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The Kargil Story

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Najam Sethi reviews Nasim Zehra’s book From Kargil to the Coup: Events that shook Pakistan

The Kargil story or “misadventure” is now well known, thanks in no small part to Nasim Zehra’s chilling thriller From Kargil to the Coup: Events that shook Pakistan.

The book was published last year, twenty years after the event. You can understand why it took so long when you peruse the copious end notes, bibliographies and interviews that went into its writing even while Zehra was engaged in hosting and conferencing other projects. As an unintended consequence, we can now trash the earlier, opportunist and self-serving accounts of the same story by Major-General (r) Javed Hassan, commander FCNA, one of the Gang of Four (others being then Chief of Army Staff General Pervez Musharraf, Chief of General Staff Lieutenant General Mohammad Aziz and Lieutenant General Mahmud Ahmed of 10 Corps) who secretly planned and executed the misadventure, and Dr Shirin Mazari, who partly paid off her debt to the brass for appointing her head of the Institute of Strategic Studies in Islamabad.

The Kargil story or “misadventure” is now well-known, thanks in no small part to Nasim Zehra’s chilling thriller From Kargil to the Coup: Events that shook Pakistan.

The book was published last year, twenty years after the event. You can understand why it took so long when you peruse the copious end notes, bibliographies and interviews that went into its writing even while Zehra was engaged in hosting and conferencing other projects. As an unintended consequence, we can now trash the earlier, opportunist and self-serving accounts of the same story by Major-General (r) Javed Hassan, commander FCNA, one of the Gang of Four (others being then Chief of Army Staff General Pervez Musharraf, Chief of General Staff Lieutenant General Mohammad Aziz and Lieutenant General Mahmud Ahmed of 10 Corps) who secretly planned and executed the misadventure, and Dr Shirin Mazari, who partly paid off her debt to the brass for appointing her head of the Institute of Strategic Studies in Islamabad.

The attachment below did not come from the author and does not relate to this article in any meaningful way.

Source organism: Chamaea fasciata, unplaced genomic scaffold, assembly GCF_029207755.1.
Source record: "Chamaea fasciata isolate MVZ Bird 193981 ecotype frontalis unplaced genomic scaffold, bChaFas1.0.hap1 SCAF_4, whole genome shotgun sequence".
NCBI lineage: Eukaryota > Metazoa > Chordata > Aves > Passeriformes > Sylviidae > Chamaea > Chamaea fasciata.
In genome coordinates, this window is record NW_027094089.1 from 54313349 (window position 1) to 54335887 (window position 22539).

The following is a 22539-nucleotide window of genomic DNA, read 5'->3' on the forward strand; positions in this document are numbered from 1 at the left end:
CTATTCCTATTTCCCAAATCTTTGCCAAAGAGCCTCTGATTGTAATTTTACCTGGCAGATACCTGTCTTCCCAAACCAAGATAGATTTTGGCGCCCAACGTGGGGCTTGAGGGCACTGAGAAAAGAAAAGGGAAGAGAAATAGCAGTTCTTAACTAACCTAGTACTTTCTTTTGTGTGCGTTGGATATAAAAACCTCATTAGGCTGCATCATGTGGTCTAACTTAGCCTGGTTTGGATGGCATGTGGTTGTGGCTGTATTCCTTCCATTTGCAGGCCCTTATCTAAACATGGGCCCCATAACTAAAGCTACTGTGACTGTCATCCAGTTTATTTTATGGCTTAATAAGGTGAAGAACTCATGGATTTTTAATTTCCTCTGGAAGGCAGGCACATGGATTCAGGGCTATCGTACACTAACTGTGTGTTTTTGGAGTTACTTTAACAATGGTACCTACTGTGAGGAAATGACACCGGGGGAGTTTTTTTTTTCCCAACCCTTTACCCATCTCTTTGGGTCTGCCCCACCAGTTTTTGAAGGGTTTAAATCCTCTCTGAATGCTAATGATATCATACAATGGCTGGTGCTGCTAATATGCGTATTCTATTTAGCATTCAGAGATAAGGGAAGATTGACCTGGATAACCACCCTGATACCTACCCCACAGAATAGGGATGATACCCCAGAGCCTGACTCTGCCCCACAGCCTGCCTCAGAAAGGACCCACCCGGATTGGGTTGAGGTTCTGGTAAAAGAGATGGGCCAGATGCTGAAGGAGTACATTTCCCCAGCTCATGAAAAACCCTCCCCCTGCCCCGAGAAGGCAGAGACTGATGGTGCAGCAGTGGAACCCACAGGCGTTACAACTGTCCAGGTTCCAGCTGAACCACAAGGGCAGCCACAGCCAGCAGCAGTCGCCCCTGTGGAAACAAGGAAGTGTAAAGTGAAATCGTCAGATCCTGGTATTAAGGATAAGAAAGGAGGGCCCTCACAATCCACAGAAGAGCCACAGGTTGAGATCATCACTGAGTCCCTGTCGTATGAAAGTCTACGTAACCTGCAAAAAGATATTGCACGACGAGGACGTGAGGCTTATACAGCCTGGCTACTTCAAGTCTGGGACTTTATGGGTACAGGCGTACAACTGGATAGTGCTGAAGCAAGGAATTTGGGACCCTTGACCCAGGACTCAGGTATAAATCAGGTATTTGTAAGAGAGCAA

Fifth, there were no rational or realistic reasons for the international community to force India to buckle under their pressure – another core assumption of the planners. Sixth, at no stage was there any nuclear signalling or nuclear blackmail by Pakistan’s high command (thank Goodness!) Seventh, the US took advantage of the situation to invest in strategic trust-building with India instead of with Pakistan – the planners had assumed the opposite. Eighth, there was no opportunity for backchannel bilateral diplomacy because there was no incentive for India in view of the US tilt in its favour. Ninth, Nawaz Sharif’s dash to Washington was predicated on two erroneous assumptions: that the US would get some concessions from India on Kashmir as a quid pro quo for pressurising Pakistan to make a unilateral withdrawal; and that the US could pressurise Musharraf not to overthrow the government. Tenth, given the distrustful internal power play triggered by the operation, a coup was inevitable, either by Sharif against Musharraf or vice versa, and that is exactly what happened.

There are several takeaways from Zehra’s book. One, a small clique in the military high command led by the army chief was able to launch a strategic operation against India with disastrous consequences, with several hundred troops, over a nine-month period without the ISI, MI, MO and other corps commanders and service chiefs being in the loop. This testifies to the extreme discipline and operational efficiency of the Pakistan Army no less than an ever-present possibility of reckless and irrational behaviour and action on the part of its independent high command. For a million-strong army that boasts nuclear weapons and has not been averse to tactical nuclear-rattling, this is a frightening realisation.

This review was first published in The Friday Times issue of May 3, 2019.

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